Our research interests are focused on applications of decision theory and how they apply for grower decisions related to the economic use of different disease management tactics like fungicides and resistance, global crop loss assessment and modeling, food security and insecurity, as well as the integration of different statistical methods for the agricultural sciences. We are interested in decision-making under uncertainty, using both data rich and data poor situations to understand the interactions that occur between pathogen-host-environment-human. We also collaborate with many different colleagues and focus on multidisciplinary research.

Pennsylvania's agricultural landscape is diverse, but economically important to the economy of the state. Field crops like corn, soybean, wheat, barley and oats are grown on approximately 2.5 million acres (1.01 million hectares), with a combined value of well over $1 billion. Pennsylvania producers deal with quite variable growing conditions, from soil type to production region, including farms with long, deep valleys. The variable microclimate effect, while challenging, also provides opportunities for research that can directly impact grower decision-making. Our lab is interested in improving the profitability and sustainability of PA's agricultural sector through research that is innovative, but also that address the needs of our producers. We apply mixed technologies and methodologies to address those concerns.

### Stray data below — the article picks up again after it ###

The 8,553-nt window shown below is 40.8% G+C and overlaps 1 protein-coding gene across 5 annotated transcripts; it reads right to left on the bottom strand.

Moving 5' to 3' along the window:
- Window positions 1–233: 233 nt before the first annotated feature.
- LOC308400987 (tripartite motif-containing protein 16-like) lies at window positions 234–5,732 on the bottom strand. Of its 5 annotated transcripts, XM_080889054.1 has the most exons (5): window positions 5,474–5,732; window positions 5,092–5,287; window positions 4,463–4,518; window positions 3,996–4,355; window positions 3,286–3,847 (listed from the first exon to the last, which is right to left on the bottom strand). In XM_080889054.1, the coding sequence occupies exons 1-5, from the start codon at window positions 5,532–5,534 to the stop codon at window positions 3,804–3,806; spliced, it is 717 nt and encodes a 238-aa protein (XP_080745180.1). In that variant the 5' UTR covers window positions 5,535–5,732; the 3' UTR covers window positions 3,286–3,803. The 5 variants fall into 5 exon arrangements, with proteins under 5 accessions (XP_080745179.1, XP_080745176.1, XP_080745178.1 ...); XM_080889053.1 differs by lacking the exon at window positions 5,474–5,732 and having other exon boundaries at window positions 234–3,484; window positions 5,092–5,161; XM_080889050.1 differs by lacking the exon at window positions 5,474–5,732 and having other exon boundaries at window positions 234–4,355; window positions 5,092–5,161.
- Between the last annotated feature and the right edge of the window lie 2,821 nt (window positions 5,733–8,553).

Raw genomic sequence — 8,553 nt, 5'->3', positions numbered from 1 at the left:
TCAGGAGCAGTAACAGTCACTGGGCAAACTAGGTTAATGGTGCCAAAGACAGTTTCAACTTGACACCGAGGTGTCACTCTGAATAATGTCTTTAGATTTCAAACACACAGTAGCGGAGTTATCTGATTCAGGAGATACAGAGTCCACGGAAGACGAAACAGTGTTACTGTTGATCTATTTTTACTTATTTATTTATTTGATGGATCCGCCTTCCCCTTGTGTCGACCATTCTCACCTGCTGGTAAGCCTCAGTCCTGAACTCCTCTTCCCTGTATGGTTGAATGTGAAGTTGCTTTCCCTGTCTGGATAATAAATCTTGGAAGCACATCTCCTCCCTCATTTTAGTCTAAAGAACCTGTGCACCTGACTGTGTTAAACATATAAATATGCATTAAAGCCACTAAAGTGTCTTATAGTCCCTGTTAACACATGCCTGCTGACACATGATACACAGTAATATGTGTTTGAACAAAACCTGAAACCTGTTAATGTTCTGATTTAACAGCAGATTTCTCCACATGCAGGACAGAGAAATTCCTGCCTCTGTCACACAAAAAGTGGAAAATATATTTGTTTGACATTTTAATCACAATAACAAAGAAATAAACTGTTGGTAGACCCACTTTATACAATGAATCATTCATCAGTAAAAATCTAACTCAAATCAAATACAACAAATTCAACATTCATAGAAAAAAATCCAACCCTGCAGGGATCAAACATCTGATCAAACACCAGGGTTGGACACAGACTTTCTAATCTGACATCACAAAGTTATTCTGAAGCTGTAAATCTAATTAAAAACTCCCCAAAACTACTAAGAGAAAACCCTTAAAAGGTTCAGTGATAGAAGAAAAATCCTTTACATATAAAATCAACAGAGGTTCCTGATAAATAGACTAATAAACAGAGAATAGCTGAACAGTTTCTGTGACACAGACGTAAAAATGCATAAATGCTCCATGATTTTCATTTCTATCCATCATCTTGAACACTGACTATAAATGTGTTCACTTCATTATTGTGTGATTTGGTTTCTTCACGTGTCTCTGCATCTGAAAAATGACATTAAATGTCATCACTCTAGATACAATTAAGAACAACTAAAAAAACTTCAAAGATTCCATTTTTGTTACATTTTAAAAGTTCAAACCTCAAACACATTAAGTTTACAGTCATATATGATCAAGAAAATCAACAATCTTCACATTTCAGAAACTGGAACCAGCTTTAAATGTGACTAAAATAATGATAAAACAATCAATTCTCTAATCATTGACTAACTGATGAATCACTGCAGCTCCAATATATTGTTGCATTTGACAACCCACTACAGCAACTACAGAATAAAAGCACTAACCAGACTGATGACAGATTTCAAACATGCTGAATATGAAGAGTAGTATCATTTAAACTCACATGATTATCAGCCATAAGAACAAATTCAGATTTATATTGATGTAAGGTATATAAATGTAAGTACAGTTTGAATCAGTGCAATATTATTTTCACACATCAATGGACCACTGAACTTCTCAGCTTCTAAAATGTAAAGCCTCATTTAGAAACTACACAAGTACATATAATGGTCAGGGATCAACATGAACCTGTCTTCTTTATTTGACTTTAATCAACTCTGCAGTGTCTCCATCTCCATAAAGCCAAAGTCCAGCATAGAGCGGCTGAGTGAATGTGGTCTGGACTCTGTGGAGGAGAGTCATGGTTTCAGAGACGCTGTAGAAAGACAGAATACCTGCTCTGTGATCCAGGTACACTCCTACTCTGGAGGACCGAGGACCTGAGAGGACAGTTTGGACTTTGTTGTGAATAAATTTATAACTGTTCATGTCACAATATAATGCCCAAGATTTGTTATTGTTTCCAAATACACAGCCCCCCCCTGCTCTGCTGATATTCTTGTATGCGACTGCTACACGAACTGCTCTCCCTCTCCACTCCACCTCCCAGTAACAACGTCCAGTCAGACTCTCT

Our general areas of research interest include:

  1. Modeling the local, regional and national impact of soybean diseases in the United States
  2. Understanding grower decision-making for corn disease management based on survey methodologies
  3. Modeling the risk, impact and management of different plant pathogens on corn, soybean wheat
  4. Sustainability, food security and insecurity